Since much of the family history/genealogy work for my forebears has been done (and continues to be done) by my parents, much of my concentration has been on finding cousins, the other descendants of my ancestors. It’s been interesting to see how their lives have developed, even if it’s just through the glimpses left in the records left behind. There’s the widow left by a rail road worker cousin who marries his brother, also a rail worker. The couples who had just a few or many children who saw either all children live and grow or saw all their children go into early graves. The cousin whose wife died, leaving him with two small children he had to leave in an orphanage until he could reclaim them again. There are just so many stories, and we, too often, barely get a one sentence summary.
I’ve particularly been gratified at finding the cousins whose lines have ended. These are those who never married or never had any children. There’s no one to remember them. I wish I’d posted about it nearer Memorial Day, but I wonder how many of those who died in the past wars are simply forgotten?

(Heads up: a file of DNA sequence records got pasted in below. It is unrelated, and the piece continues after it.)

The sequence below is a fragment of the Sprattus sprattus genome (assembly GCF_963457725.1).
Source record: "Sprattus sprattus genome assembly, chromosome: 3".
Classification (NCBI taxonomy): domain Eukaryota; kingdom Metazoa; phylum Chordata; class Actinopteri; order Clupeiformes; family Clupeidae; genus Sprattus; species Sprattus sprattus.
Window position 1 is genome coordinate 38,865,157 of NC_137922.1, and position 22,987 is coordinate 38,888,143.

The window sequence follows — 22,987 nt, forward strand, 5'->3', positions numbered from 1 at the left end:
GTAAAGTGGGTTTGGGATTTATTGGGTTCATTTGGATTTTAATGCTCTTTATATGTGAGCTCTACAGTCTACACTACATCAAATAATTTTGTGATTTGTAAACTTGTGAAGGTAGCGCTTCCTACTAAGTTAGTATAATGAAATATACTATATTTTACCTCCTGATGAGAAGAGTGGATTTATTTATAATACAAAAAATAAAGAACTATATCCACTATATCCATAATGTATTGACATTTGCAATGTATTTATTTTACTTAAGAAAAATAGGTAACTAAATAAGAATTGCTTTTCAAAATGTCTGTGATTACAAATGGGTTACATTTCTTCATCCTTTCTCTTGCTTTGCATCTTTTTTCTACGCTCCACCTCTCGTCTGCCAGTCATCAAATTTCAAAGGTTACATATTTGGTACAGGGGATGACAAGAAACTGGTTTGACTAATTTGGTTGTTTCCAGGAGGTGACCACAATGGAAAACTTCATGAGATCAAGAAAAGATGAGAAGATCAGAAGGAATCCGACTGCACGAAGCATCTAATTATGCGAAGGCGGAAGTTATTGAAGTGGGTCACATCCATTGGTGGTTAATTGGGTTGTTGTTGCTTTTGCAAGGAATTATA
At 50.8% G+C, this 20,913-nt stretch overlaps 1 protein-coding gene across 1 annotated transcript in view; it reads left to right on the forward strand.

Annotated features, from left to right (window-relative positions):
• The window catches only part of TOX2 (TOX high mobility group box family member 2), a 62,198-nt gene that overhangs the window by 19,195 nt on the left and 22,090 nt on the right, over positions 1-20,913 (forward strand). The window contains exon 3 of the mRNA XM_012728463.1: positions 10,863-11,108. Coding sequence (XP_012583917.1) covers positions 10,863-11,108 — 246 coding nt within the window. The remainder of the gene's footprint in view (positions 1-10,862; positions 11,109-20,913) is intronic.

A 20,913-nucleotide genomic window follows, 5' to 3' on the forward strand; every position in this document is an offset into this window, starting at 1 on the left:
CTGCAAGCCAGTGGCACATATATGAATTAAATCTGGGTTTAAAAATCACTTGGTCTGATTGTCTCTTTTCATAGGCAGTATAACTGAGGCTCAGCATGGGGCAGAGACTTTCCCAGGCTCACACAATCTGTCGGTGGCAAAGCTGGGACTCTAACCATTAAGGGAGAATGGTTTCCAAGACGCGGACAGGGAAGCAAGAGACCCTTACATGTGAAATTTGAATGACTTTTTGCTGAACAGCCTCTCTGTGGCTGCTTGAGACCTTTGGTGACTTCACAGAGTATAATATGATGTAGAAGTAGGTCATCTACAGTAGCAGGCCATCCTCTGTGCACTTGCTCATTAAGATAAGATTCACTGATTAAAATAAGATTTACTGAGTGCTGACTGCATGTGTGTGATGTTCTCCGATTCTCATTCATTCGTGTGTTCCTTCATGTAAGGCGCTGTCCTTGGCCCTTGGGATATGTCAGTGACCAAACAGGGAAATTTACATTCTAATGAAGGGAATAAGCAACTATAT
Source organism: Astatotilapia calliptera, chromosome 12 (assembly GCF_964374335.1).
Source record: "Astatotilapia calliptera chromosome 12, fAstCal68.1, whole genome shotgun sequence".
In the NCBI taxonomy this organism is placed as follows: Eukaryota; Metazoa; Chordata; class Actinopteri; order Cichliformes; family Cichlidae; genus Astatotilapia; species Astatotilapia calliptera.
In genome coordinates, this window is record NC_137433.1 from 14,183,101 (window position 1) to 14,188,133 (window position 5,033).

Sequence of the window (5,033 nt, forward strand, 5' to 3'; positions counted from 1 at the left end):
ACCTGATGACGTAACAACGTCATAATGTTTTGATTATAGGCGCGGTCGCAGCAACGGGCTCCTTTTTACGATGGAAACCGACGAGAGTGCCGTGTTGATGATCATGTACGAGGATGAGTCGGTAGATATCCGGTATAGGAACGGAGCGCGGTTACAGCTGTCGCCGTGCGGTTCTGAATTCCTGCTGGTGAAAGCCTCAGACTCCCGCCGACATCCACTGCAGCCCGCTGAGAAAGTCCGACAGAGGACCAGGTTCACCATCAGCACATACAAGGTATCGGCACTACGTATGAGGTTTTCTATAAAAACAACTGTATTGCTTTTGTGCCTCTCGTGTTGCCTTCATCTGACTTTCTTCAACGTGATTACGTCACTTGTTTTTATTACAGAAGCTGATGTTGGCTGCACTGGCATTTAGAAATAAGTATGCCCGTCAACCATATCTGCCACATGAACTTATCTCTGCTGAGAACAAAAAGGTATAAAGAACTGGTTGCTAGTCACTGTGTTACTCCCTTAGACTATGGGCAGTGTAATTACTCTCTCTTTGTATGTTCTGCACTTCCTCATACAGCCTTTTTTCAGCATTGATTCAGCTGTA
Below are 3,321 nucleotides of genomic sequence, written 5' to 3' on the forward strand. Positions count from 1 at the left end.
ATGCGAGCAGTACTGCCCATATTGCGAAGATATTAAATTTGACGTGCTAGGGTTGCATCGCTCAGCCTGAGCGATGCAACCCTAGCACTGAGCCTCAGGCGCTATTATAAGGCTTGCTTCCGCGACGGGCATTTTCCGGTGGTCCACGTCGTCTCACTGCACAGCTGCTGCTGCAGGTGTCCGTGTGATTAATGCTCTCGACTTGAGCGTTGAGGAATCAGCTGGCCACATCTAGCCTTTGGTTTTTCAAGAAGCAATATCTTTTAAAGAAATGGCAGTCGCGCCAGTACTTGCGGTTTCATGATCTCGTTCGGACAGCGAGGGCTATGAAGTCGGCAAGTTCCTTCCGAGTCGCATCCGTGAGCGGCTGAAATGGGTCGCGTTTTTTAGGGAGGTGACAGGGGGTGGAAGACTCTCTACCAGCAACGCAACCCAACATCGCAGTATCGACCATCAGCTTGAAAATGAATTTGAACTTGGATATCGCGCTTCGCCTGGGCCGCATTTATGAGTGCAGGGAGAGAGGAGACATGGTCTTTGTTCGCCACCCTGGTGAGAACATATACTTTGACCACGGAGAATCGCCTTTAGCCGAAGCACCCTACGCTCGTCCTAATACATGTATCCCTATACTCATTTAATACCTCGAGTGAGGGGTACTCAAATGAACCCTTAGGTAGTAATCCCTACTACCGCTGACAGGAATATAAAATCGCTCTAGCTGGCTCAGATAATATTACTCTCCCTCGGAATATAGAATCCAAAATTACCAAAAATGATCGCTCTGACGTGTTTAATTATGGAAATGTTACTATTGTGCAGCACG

In any case, the most difficult part I find in this research isn’t the heartbreaking stories, but in finding cousins that have just recently died. You finally get down to people that you could conceivably talk to and get firsthand information from, and they’ve already passed on. Most of the time you don’t even know who their next-of-kin are. So here’s my “Missed connection”:
To my 6th cousins, once removed, children of Inez Pellett-Cavin-Rounds-Bevroot-Linley. I know your mother passed 25 years ago, but I’m hoping to make a connection to learn what you know of your family. Do you know anything about your father or where in Central America he came from? Hope I can find some way to connect with you soon.
Of course, now that I check again, one of them died just 6 months ago. Blast it all.